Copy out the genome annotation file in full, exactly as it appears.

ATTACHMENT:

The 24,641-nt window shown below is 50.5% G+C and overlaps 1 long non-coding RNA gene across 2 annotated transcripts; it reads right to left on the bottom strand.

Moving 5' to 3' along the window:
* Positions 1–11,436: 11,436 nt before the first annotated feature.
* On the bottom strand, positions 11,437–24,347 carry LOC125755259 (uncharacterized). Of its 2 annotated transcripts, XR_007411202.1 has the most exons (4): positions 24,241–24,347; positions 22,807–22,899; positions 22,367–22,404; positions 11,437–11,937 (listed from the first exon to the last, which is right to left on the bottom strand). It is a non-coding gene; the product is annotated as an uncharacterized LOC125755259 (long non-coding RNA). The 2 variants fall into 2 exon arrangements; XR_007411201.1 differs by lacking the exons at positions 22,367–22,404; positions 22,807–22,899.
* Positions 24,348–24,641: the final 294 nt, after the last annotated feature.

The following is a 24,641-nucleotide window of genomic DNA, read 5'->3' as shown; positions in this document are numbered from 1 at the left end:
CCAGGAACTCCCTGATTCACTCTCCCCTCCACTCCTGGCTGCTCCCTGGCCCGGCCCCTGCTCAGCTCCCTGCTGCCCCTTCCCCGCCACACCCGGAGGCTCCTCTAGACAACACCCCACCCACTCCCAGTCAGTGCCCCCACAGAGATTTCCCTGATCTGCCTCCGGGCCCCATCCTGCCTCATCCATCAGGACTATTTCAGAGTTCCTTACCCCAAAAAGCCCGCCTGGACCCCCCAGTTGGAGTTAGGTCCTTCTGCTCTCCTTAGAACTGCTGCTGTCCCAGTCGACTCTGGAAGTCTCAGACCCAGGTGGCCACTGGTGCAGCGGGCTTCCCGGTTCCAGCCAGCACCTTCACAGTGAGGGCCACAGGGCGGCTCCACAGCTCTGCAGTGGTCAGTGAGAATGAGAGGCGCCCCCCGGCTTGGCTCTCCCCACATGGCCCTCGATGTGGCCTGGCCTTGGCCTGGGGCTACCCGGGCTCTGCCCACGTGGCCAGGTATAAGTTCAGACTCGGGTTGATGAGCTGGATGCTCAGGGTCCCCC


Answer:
The 24,641-nt window shown below is 50.5% G+C and overlaps 1 long non-coding RNA gene across 2 annotated transcripts; it reads right to left on the bottom strand.

Moving 5' to 3' along the window:
* Positions 1–11,436: 11,436 nt before the first annotated feature.
* On the bottom strand, positions 11,437–24,347 carry LOC125755259 (uncharacterized). Of its 2 annotated transcripts, XR_007411202.1 has the most exons (4): positions 24,241–24,347; positions 22,807–22,899; positions 22,367–22,404; positions 11,437–11,937 (listed from the first exon to the last, which is right to left on the bottom strand). It is a non-coding gene; the product is annotated as an uncharacterized LOC125755259 (long non-coding RNA). The 2 variants fall into 2 exon arrangements; XR_007411201.1 differs by lacking the exons at positions 22,367–22,404; positions 22,807–22,899.
* Positions 24,348–24,641: the final 294 nt, after the last annotated feature.

The following is a 24,641-nucleotide window of genomic DNA, read 5'->3' as shown; positions in this document are numbered from 1 at the left end:
CCAGGAACTCCCTGATTCACTCTCCCCTCCACTCCTGGCTGCTCCCTGGCCCGGCCCCTGCTCAGCTCCCTGCTGCCCCTTCCCCGCCACACCCGGAGGCTCCTCTAGACAACACCCCACCCACTCCCAGTCAGTGCCCCCACAGAGATTTCCCTGATCTGCCTCCGGGCCCCATCCTGCCTCATCCATCAGGACTATTTCAGAGTTCCTTACCCCAAAAAGCCCGCCTGGACCCCCCAGTTGGAGTTAGGTCCTTCTGCTCTCCTTAGAACTGCTGCTGTCCCAGTCGACTCTGGAAGTCTCAGACCCAGGTGGCCACTGGTGCAGCGGGCTTCCCGGTTCCAGCCAGCACCTTCACAGTGAGGGCCACAGGGCGGCTCCACAGCTCTGCAGTGGTCAGTGAGAATGAGAGGCGCCCCCCGGCTTGGCTCTCCCCACATGGCCCTCGATGTGGCCTGGCCTTGGCCTGGGGCTACCCGGGCTCTGCCCACGTGGCCAGGTATAAGTTCAGACTCGGGTTGATGAGCTGGATGCTCAGGGTCCCCC